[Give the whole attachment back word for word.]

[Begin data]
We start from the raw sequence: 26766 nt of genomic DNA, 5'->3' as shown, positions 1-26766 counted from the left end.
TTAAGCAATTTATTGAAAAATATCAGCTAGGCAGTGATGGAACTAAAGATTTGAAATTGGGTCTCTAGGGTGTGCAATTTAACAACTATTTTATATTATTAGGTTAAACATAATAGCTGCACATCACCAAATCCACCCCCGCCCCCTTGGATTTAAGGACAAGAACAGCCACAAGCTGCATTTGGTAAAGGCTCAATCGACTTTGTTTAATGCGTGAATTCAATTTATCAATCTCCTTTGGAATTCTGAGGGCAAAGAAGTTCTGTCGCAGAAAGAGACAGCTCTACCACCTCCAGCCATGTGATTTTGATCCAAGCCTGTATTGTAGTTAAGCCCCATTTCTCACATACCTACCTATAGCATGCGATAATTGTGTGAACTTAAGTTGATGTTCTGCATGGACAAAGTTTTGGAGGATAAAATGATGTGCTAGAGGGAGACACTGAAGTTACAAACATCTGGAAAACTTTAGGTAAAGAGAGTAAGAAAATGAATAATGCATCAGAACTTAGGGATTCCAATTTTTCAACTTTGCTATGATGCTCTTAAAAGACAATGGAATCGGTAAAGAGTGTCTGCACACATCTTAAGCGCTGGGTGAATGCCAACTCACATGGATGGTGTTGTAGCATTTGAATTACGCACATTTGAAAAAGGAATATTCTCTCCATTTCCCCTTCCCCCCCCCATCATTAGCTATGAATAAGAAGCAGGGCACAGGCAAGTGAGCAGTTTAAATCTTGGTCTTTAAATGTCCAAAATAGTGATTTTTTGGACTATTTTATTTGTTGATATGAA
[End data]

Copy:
We start from the raw sequence: 26766 nt of genomic DNA, 5'->3' as shown, positions 1-26766 counted from the left end.
TTAAGCAATTTATTGAAAAATATCAGCTAGGCAGTGATGGAACTAAAGATTTGAAATTGGGTCTCTAGGGTGTGCAATTTAACAACTATTTTATATTATTAGGTTAAACATAATAGCTGCACATCACCAAATCCACCCCCGCCCCCTTGGATTTAAGGACAAGAACAGCCACAAGCTGCATTTGGTAAAGGCTCAATCGACTTTGTTTAATGCGTGAATTCAATTTATCAATCTCCTTTGGAATTCTGAGGGCAAAGAAGTTCTGTCGCAGAAAGAGACAGCTCTACCACCTCCAGCCATGTGATTTTGATCCAAGCCTGTATTGTAGTTAAGCCCCATTTCTCACATACCTACCTATAGCATGCGATAATTGTGTGAACTTAAGTTGATGTTCTGCATGGACAAAGTTTTGGAGGATAAAATGATGTGCTAGAGGGAGACACTGAAGTTACAAACATCTGGAAAACTTTAGGTAAAGAGAGTAAGAAAATGAATAATGCATCAGAACTTAGGGATTCCAATTTTTCAACTTTGCTATGATGCTCTTAAAAGACAATGGAATCGGTAAAGAGTGTCTGCACACATCTTAAGCGCTGGGTGAATGCCAACTCACATGGATGGTGTTGTAGCATTTGAATTACGCACATTTGAAAAAGGAATATTCTCTCCATTTCCCCTTCCCCCCCCCATCATTAGCTATGAATAAGAAGCAGGGCACAGGCAAGTGAGCAGTTTAAATCTTGGTCTTTAAATGTCCAAAATAGTGATTTTTTGGACTATTTTATTTGTTGATATGAA